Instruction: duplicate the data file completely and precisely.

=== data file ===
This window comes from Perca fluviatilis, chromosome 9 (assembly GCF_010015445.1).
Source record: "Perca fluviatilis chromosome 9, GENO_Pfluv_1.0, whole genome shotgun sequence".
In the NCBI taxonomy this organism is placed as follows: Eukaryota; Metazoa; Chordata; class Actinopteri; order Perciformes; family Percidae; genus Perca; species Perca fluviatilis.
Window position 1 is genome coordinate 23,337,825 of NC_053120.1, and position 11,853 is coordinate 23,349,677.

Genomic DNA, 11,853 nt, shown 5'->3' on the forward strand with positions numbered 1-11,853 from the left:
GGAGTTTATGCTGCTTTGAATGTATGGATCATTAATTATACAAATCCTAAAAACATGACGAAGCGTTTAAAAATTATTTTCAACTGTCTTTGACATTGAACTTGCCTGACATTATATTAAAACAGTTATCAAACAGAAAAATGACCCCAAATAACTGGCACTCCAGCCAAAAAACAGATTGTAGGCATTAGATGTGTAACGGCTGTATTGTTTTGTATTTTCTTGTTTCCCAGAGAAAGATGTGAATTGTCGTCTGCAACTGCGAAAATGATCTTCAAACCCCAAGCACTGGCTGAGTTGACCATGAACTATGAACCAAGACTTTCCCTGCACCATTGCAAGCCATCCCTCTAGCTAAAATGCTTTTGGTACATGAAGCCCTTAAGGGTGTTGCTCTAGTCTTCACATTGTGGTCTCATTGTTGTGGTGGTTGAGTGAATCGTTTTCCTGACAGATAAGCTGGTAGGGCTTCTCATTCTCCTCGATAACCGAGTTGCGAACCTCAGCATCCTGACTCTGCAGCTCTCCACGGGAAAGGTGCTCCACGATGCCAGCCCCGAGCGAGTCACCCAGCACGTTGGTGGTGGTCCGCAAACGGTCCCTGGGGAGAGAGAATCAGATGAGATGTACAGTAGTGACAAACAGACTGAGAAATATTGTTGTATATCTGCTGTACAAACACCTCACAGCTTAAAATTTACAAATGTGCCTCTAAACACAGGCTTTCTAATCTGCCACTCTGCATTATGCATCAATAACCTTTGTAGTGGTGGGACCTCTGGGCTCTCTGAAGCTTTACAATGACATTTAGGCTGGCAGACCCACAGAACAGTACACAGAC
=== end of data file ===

This window comes from Perca fluviatilis, chromosome 9 (assembly GCF_010015445.1).
Source record: "Perca fluviatilis chromosome 9, GENO_Pfluv_1.0, whole genome shotgun sequence".
In the NCBI taxonomy this organism is placed as follows: Eukaryota; Metazoa; Chordata; class Actinopteri; order Perciformes; family Percidae; genus Perca; species Perca fluviatilis.
Window position 1 is genome coordinate 23,337,825 of NC_053120.1, and position 11,853 is coordinate 23,349,677.

Genomic DNA, 11,853 nt, shown 5'->3' on the forward strand with positions numbered 1-11,853 from the left:
GGAGTTTATGCTGCTTTGAATGTATGGATCATTAATTATACAAATCCTAAAAACATGACGAAGCGTTTAAAAATTATTTTCAACTGTCTTTGACATTGAACTTGCCTGACATTATATTAAAACAGTTATCAAACAGAAAAATGACCCCAAATAACTGGCACTCCAGCCAAAAAACAGATTGTAGGCATTAGATGTGTAACGGCTGTATTGTTTTGTATTTTCTTGTTTCCCAGAGAAAGATGTGAATTGTCGTCTGCAACTGCGAAAATGATCTTCAAACCCCAAGCACTGGCTGAGTTGACCATGAACTATGAACCAAGACTTTCCCTGCACCATTGCAAGCCATCCCTCTAGCTAAAATGCTTTTGGTACATGAAGCCCTTAAGGGTGTTGCTCTAGTCTTCACATTGTGGTCTCATTGTTGTGGTGGTTGAGTGAATCGTTTTCCTGACAGATAAGCTGGTAGGGCTTCTCATTCTCCTCGATAACCGAGTTGCGAACCTCAGCATCCTGACTCTGCAGCTCTCCACGGGAAAGGTGCTCCACGATGCCAGCCCCGAGCGAGTCACCCAGCACGTTGGTGGTGGTCCGCAAACGGTCCCTGGGGAGAGAGAATCAGATGAGATGTACAGTAGTGACAAACAGACTGAGAAATATTGTTGTATATCTGCTGTACAAACACCTCACAGCTTAAAATTTACAAATGTGCCTCTAAACACAGGCTTTCTAATCTGCCACTCTGCATTATGCATCAATAACCTTTGTAGTGGTGGGACCTCTGGGCTCTCTGAAGCTTTACAATGACATTTAGGCTGGCAGACCCACAGAACAGTACACAGAC